You don’t need to be religious to see the blessing in this situation. Everyone wishes the best for the other person. Everyone is sending love and gratitude to the other. Egg donation is a quintessential “mitzvah”, a Hebrew word that can be interpreted as a good deed or a beneficial act of human kindness. This is a sacred project. It is strangers growing family and love. Take a look at A Love Letter To The Family I Donated My Eggs To”.

 

Egg donation compensation and altruism

Some of you may not like the idea that egg donors are compensated for their donation. I will tell you that egg donors are relieved about being compensated for their efforts, and that compensation is not their primary motivation. These are altruistic women. They work very hard giving themselves injections and spending hours away from home, school, and work. They agreed to undergo an elective procedure that they don’t need because of the dream and wish for someone else. Many intended parents are often relieved that the egg donors are compensated. It is an opportunity for them to thank this anonymous woman who has reached out to them with love through the giving of their eggs. Read Risa Kerslake’s excellent “5 Things I Wish I Could Tell My Egg Donor.”

It’s not just the heart connection between the egg donor and the intended parents. It’s the kids, too.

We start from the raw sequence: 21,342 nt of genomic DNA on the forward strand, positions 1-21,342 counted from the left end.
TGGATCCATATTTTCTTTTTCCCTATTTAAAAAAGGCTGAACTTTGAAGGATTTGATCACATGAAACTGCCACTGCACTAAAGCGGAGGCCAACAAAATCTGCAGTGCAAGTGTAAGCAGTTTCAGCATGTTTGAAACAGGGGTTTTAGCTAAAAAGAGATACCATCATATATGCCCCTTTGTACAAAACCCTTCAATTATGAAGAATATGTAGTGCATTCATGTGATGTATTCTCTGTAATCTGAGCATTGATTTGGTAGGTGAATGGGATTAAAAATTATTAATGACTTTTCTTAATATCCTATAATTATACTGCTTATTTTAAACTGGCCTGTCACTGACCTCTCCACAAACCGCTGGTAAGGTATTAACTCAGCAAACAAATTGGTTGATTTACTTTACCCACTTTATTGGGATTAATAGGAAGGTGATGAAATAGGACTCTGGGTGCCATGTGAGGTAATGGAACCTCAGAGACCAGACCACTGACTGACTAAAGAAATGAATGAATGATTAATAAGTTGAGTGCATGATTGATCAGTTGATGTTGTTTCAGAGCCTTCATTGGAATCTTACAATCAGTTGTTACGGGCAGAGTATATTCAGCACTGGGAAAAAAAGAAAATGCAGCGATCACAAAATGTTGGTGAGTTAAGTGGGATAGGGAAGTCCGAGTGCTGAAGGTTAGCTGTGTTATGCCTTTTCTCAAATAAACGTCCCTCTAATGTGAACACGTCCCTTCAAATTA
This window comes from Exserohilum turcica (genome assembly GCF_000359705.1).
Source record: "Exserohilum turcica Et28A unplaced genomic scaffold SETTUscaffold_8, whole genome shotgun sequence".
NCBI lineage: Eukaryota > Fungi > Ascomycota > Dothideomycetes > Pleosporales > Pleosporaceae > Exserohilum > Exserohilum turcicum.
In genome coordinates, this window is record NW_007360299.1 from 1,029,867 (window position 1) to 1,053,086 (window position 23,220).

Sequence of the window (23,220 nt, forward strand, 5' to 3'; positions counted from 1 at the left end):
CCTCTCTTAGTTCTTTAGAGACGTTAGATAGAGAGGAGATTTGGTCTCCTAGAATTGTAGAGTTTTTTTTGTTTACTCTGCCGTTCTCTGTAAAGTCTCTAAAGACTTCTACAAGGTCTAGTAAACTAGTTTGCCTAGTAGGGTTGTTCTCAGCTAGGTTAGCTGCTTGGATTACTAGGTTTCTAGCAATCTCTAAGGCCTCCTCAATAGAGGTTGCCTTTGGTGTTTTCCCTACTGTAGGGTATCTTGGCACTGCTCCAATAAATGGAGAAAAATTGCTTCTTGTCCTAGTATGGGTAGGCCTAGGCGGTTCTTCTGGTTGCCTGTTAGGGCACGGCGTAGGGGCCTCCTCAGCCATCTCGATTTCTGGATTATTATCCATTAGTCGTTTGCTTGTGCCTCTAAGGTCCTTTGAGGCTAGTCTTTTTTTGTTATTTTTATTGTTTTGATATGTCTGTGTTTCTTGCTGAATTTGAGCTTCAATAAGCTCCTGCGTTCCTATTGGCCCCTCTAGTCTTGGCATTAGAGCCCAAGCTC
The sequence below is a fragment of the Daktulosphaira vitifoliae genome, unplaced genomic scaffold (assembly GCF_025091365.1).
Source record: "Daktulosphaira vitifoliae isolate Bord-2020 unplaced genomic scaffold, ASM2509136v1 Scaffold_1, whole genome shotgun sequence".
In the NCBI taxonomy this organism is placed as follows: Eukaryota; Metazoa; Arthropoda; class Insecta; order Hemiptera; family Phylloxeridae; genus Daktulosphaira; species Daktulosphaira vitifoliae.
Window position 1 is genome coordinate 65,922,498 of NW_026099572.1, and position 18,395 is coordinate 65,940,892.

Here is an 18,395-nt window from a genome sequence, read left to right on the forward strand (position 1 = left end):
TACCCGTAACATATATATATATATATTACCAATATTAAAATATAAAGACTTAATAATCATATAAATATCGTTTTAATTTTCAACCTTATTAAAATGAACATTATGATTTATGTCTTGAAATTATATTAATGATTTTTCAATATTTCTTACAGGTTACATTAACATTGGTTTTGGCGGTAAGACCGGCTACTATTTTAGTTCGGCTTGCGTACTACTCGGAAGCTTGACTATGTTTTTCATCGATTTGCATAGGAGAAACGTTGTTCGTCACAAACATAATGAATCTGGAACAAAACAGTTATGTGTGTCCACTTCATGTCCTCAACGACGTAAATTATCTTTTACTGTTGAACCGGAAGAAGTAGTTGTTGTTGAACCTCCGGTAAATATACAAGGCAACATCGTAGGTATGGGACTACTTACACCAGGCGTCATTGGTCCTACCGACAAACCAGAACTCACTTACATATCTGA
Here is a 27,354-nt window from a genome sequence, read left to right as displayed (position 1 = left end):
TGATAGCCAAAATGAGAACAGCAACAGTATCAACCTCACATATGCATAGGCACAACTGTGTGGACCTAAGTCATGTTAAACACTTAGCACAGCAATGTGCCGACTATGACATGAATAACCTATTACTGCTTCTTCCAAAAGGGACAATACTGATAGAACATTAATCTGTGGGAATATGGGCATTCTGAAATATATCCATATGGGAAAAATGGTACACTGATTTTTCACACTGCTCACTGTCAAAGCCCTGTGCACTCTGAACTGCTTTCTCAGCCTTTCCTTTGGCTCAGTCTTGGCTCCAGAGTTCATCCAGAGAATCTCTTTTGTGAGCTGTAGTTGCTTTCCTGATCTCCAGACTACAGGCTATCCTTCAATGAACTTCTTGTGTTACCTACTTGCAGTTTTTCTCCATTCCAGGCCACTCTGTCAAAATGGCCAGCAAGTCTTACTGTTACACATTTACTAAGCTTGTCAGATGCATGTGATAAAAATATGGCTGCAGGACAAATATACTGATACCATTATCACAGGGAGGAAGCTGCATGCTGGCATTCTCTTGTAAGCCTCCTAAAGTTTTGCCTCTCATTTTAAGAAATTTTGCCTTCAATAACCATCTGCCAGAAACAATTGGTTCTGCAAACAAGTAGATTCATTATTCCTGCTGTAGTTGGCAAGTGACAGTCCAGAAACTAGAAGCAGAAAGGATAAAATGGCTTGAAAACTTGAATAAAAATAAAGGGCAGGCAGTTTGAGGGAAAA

It’s not just the heart connection between the egg donor and the intended parents.The heart connection expands to the future children of the intended parents and the egg donor. They, too, are connected in a loving way. With the expansion of genetics testing, egg donor anonymity may be coming to an end, perhaps connecting children in a more personal way in the future. Intended parents are much more open now the efforts of the Donor Sibling Registry. Whether you like it or not, donor conceived children and the children of egg donors have genetic connections. They are already connected.

As are we all…

**Many thanks to Kelly Sikkema for her beautiful photo at Unsplash


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Four fair-minded reasons to tell your child about donor conception from the start

Recently, the news has brought us two surprising stories about how DNA companies are connecting people in unexpected ways. “From Strangers to Family” in the Minneapolis Star Tribune (4/8/2018) tells the story of four people who are connected by genetics due to affairs and the secrecy surrounding them. Imagine how you would feel if your parent told you on their deathbed that they were not “really” your mother or father. The information itself can be tolerated. The secrecy about it can be very destructive to people and lead to unresolved feelings of betrayal and curiosity.